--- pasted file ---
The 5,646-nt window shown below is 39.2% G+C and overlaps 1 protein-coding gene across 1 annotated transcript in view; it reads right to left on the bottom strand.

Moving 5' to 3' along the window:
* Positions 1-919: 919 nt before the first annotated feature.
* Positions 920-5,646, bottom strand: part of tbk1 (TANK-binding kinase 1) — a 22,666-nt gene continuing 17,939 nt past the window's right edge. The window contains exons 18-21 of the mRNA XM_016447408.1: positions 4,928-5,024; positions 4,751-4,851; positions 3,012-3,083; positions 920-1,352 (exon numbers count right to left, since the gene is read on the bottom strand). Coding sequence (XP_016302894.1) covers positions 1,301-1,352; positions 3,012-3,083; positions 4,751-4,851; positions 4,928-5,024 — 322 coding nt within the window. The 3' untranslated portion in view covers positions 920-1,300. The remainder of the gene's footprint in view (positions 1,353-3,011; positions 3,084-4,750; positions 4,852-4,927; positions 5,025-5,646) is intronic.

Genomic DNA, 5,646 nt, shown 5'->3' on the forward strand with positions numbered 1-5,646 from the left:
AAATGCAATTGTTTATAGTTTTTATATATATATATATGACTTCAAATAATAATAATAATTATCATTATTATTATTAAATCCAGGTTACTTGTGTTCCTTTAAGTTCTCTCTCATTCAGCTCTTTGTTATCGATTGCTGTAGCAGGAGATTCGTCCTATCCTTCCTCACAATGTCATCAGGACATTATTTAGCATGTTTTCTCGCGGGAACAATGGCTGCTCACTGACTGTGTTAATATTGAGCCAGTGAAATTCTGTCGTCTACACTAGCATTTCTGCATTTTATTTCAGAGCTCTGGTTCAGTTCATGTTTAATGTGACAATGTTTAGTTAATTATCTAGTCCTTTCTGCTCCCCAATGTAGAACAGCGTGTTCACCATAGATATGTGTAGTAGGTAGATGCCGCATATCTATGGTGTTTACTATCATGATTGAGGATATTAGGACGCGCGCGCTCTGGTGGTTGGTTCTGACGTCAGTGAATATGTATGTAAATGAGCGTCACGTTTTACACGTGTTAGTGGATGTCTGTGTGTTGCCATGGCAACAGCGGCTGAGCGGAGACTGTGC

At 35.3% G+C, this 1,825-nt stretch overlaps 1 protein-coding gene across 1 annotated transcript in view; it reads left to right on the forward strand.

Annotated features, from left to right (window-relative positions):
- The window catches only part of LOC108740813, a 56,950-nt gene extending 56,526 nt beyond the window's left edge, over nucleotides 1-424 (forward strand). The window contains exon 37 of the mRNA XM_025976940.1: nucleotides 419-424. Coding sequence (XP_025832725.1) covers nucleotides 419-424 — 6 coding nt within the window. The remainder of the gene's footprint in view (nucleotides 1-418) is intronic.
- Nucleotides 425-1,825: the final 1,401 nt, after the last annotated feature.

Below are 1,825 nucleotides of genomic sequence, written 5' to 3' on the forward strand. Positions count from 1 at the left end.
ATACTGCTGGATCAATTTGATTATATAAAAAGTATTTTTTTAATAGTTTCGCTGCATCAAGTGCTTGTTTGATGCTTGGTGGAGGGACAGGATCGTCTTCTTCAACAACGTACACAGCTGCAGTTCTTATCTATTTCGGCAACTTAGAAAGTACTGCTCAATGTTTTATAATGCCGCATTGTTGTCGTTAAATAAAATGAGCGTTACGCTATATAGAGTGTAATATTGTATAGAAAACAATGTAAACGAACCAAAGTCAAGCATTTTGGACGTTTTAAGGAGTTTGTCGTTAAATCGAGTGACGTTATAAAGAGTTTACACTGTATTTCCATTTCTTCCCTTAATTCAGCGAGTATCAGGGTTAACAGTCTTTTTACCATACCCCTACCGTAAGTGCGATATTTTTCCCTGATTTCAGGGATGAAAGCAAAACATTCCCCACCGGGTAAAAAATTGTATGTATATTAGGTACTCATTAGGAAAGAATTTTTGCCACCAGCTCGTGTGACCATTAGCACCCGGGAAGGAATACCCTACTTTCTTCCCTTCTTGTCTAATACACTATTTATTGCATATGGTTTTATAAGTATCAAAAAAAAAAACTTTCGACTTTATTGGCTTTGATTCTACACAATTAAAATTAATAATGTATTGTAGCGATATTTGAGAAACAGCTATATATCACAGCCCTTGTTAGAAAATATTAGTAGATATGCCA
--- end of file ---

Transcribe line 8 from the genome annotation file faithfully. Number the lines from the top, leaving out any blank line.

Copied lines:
Annotated features, from left to right (window-relative positions):